Side note: I’m hoping that I don’t ever have to make good on my promise to hunt her groom down and make him regret it if he ever hurts my sister. Because that’s the sort of thing I don’t know if Sunshine would bail me out of jail for doing.

Since many miles of my drive (hell, whole fucking states) have no decent new-rock-type radio stations, I went to the pawn shops & the $5 bin at Walmart so I could go old-school on this trip–the CD player in my truck actually works, but I have so few CDS that I had to go buy a few. The playlist for this road trip includes lots of Metallica, Avenged Sevenfold, Chevelle, Nine Inch Nails, and a band out of Shreveport called The American Tragedy; and some Zucchero & Kenny Wayne Shepherd for when I need to lower my blood pressure after all that hard-driving music that helps me eat up the miles on I20.

I’ll be taking my tablet with me; and it has a data plan, so you’ll be getting my “notes from the road” while I’m gone, complete with pictures. Exciting, no?

Learning from others

I recently read a post from The Eco-Feminist that talked about her journey to becoming a mother. As an adopted child, it gave me a glimpse into what my own mother went through to become my mother. It made me cry, it made my heart swell with love, and it made me so fucking proud of the woman I know as mom.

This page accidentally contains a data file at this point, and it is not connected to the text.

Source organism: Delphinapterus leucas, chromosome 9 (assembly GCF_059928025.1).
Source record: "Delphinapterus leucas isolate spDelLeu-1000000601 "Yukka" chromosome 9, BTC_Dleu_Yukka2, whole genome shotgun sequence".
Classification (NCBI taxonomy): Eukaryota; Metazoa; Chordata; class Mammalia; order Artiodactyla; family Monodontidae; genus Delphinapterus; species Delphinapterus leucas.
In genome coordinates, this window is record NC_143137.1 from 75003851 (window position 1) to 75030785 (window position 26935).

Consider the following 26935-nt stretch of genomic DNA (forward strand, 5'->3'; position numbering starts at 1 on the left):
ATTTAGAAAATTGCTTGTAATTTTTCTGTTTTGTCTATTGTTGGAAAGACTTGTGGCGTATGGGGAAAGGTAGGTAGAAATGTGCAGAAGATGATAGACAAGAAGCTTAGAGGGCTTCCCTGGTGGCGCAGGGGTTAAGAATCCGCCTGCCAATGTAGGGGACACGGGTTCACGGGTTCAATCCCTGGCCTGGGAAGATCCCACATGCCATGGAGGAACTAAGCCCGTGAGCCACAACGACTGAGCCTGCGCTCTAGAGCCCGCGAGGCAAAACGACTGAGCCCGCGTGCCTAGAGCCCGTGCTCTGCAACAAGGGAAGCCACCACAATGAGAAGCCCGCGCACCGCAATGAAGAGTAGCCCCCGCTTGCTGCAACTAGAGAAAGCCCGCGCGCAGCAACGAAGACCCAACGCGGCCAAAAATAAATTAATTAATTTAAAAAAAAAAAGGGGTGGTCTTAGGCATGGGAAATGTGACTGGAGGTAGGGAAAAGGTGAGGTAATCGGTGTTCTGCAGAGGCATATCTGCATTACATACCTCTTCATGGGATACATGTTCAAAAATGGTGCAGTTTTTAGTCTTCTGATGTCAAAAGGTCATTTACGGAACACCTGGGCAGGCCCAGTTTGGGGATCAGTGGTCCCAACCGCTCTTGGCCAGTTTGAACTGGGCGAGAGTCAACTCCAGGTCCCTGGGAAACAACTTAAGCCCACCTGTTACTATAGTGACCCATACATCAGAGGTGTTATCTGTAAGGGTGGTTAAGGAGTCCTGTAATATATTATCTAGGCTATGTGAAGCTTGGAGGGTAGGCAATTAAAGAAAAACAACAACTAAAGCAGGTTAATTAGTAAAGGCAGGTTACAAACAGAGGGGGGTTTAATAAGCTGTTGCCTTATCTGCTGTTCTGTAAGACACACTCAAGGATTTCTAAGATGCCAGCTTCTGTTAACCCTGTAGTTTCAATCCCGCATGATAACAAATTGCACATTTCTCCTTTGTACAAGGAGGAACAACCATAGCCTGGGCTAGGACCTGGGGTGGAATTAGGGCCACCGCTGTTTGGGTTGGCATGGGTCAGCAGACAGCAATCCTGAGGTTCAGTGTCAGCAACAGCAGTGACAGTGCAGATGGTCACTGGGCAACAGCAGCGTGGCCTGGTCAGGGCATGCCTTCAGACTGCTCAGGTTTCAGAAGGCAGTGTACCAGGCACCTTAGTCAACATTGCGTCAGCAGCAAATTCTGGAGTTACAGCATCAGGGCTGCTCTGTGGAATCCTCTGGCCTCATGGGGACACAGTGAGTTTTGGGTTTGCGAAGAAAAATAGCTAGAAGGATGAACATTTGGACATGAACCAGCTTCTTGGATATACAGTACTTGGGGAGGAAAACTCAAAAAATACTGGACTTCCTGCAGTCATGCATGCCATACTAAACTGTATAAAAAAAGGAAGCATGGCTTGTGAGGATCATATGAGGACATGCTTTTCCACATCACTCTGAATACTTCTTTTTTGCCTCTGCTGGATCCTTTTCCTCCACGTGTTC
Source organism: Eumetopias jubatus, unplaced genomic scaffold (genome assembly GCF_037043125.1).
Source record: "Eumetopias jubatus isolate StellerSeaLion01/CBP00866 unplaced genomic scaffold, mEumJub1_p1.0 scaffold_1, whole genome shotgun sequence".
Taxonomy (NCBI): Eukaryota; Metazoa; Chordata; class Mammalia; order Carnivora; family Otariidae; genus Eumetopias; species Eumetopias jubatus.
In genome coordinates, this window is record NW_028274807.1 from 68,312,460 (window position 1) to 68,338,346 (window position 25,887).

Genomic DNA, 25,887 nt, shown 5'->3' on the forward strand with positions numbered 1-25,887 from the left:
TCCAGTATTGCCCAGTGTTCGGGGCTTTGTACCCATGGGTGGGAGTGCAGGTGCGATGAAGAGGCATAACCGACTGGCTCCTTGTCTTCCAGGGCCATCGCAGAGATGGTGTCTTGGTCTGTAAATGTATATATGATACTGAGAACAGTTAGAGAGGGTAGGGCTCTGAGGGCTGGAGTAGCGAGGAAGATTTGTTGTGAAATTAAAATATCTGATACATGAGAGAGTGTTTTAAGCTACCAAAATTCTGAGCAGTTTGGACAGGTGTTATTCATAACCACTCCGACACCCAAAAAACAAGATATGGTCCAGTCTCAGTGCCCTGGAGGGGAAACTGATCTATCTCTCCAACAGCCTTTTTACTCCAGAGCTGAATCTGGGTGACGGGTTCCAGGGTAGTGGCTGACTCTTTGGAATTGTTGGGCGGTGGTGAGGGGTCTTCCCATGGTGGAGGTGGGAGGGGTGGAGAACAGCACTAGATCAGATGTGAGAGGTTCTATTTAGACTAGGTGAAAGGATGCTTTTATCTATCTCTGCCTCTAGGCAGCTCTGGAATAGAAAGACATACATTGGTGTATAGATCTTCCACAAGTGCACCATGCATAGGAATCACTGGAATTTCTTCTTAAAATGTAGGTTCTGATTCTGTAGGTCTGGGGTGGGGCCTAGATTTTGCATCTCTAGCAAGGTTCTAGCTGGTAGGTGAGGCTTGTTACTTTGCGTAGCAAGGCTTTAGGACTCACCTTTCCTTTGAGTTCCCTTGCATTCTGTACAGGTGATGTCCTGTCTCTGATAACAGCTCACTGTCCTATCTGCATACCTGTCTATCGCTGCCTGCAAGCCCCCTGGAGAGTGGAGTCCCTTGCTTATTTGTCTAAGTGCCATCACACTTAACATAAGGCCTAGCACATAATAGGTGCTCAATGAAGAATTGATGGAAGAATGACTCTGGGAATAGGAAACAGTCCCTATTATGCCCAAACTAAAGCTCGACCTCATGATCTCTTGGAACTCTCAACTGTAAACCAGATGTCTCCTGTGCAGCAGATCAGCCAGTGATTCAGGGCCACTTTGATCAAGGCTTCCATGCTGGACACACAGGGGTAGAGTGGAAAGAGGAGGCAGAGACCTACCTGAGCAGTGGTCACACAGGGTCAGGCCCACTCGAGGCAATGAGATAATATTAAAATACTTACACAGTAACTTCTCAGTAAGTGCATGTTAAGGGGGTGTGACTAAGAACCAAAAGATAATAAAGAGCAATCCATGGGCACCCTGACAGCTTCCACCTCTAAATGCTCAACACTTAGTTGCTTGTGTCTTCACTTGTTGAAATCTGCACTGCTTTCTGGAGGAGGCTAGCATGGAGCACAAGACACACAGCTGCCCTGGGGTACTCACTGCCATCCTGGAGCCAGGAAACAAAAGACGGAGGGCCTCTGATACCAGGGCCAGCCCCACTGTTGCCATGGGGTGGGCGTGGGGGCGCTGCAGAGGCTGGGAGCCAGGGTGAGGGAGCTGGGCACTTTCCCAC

I sent my mom an email with a link to that post, and a little bit of mushy “I love you” stuff about how I had never really thought about what she went through to adopt me.

Well, I had occasion to think about it again yesterday. I called my mom, just a routine “how are you, I love you” call. She answered the phone with “I was wondering if you’d call today”….

…which sent me into a panic, wondering what the hell I was forgetting that I totally shouldn’t be forgetting.

Turns out, yesterday was the anniversary of the day she and my dad took 3-month-old me home from foster care and became my parents.

side note: to make it even better, that day was also my mom’s father’s birthday. I miss my Papa. He was so cool!